Side airbags that protect the head and torso reduce the likelihood of death and upper body injuries to passenger vehicle drivers in near-side crashes by 61 percent compared with no side airbags. This is the main finding of a new study by the Monash University Accident Research Centre.
The Victoria, Australia, study reinforces prior research on the effectiveness of side airbags that protect people's heads and torsos in crashes. A 2006 IIHS study found that side airbags with head protection reduce a car driver's risk of death in a near-side crash by an estimated 37 percent and an SUV driver's risk by 52 percent (see "Surviving side crashes," Oct. 7, 2006).
Monash University researchers matched police reports of 2001-09 driver-side crashes in Victoria, Australia, with insurance injury claims data to look specifically at injuries to body regions directly relevant to side airbags.
The researchers found a 51 percent reduction in the odds of death and injury to all body regions and a 53 percent reduction in death and injury risk to the head, neck and face in vehicles equipped with head-and-torso-protecting side airbags. In comparison, researchers found that side airbags designed to protect only a person's torso didn't provide any statistically significant injury reductions. This finding differs from research by IIHS showing that torso-only side airbags reduce fatality risk by 26 percent for car drivers and 30 percent for SUV drivers.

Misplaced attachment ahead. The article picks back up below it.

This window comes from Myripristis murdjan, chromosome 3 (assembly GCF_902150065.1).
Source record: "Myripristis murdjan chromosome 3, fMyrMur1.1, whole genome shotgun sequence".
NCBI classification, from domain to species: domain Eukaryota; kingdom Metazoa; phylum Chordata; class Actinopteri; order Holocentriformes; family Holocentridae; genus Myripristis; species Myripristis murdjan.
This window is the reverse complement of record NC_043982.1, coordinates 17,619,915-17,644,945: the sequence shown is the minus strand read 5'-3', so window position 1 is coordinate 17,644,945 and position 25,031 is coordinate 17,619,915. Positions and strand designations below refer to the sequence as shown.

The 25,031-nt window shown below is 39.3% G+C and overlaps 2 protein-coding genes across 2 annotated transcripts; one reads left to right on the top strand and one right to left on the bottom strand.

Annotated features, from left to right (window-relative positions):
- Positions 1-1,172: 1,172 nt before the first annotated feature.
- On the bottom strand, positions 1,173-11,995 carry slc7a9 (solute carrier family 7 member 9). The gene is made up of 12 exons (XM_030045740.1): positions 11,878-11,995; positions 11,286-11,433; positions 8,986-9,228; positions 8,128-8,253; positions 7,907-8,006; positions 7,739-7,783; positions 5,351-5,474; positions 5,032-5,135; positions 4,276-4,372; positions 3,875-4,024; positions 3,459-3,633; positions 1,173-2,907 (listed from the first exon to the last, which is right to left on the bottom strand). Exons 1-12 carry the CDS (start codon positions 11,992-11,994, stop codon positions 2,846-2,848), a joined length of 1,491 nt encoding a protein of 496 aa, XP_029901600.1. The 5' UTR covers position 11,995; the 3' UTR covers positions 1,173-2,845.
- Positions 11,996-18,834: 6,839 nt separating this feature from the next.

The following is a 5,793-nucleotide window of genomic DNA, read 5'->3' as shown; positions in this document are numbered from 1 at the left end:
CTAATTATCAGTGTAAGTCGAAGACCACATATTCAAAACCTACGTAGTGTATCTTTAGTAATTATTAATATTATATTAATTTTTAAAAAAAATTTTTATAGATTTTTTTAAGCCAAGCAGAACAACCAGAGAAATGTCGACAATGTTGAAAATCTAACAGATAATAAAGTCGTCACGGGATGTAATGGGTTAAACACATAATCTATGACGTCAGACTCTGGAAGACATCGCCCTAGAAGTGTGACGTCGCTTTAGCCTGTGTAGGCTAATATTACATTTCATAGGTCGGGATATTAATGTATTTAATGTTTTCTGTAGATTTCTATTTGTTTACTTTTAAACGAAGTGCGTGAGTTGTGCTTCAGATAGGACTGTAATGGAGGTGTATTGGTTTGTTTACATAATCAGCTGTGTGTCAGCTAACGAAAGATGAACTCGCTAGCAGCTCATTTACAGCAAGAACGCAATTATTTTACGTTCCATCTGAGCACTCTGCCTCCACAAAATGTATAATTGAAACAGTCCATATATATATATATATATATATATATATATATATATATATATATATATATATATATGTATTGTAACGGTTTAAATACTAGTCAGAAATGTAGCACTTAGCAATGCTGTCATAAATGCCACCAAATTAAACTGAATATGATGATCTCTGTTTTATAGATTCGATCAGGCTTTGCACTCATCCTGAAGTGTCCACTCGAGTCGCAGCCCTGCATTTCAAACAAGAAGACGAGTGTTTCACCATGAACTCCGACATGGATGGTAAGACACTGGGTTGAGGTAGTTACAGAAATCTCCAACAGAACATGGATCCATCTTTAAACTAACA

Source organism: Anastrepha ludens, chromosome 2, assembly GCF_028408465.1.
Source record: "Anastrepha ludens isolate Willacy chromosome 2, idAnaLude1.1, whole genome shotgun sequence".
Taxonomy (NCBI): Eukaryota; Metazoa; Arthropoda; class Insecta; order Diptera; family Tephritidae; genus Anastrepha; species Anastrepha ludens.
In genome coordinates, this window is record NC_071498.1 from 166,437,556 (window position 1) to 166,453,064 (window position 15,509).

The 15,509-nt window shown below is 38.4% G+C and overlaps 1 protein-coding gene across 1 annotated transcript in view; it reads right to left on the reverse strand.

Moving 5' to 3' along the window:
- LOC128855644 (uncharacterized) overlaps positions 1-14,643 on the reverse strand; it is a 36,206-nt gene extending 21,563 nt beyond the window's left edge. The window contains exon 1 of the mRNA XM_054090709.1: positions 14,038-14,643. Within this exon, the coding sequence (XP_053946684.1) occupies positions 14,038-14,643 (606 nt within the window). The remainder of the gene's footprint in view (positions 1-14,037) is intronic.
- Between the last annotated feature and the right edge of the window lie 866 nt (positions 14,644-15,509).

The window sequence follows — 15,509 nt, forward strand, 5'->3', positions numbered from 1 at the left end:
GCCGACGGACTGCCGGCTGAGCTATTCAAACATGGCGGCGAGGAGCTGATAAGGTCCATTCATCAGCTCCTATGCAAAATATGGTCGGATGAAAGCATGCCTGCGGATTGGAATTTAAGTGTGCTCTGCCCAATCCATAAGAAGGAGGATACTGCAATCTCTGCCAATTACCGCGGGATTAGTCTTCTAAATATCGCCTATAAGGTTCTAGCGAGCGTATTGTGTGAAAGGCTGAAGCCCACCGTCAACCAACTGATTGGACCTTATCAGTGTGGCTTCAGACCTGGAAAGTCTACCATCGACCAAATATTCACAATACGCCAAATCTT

Under the Australasian New Car Assessment Program (ANCAP), vehicles must have head-protecting side airbags for the driver and front passenger in order to earn the maximum 5-star safety rating. Starting in 2014, second-row seats must have side airbags, too.
The U.S. government doesn't mandate side airbags specifically but does require a high level of head and torso protection for all occupants in side crashes. In IIHS crash tests assessing protection in a side impact, all of the vehicles that perform well are equipped with head-protecting side airbags.